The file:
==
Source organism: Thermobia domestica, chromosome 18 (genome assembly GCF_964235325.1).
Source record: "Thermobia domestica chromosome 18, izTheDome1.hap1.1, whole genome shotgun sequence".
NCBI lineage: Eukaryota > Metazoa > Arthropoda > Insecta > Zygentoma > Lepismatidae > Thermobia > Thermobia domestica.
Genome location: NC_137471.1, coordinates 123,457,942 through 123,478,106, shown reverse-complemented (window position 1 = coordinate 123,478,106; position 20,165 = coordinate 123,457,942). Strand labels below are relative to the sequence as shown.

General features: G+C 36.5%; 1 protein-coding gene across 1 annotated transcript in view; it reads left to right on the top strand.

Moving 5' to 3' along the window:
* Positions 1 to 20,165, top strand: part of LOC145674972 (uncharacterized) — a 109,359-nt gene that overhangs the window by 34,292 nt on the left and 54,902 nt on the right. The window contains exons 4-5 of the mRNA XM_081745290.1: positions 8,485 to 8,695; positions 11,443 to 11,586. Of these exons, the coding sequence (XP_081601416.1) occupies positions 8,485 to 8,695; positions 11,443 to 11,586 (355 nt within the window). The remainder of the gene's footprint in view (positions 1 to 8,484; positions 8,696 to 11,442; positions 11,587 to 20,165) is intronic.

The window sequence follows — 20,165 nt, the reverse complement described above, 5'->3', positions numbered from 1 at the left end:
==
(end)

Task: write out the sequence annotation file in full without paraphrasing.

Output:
Source organism: Thermobia domestica, chromosome 18 (genome assembly GCF_964235325.1).
Source record: "Thermobia domestica chromosome 18, izTheDome1.hap1.1, whole genome shotgun sequence".
NCBI lineage: Eukaryota > Metazoa > Arthropoda > Insecta > Zygentoma > Lepismatidae > Thermobia > Thermobia domestica.
Genome location: NC_137471.1, coordinates 123,457,942 through 123,478,106, shown reverse-complemented (window position 1 = coordinate 123,478,106; position 20,165 = coordinate 123,457,942). Strand labels below are relative to the sequence as shown.

General features: G+C 36.5%; 1 protein-coding gene across 1 annotated transcript in view; it reads left to right on the top strand.

Moving 5' to 3' along the window:
* Positions 1 to 20,165, top strand: part of LOC145674972 (uncharacterized) — a 109,359-nt gene that overhangs the window by 34,292 nt on the left and 54,902 nt on the right. The window contains exons 4-5 of the mRNA XM_081745290.1: positions 8,485 to 8,695; positions 11,443 to 11,586. Of these exons, the coding sequence (XP_081601416.1) occupies positions 8,485 to 8,695; positions 11,443 to 11,586 (355 nt within the window). The remainder of the gene's footprint in view (positions 1 to 8,484; positions 8,696 to 11,442; positions 11,587 to 20,165) is intronic.

The window sequence follows — 20,165 nt, the reverse complement described above, 5'->3', positions numbered from 1 at the left end: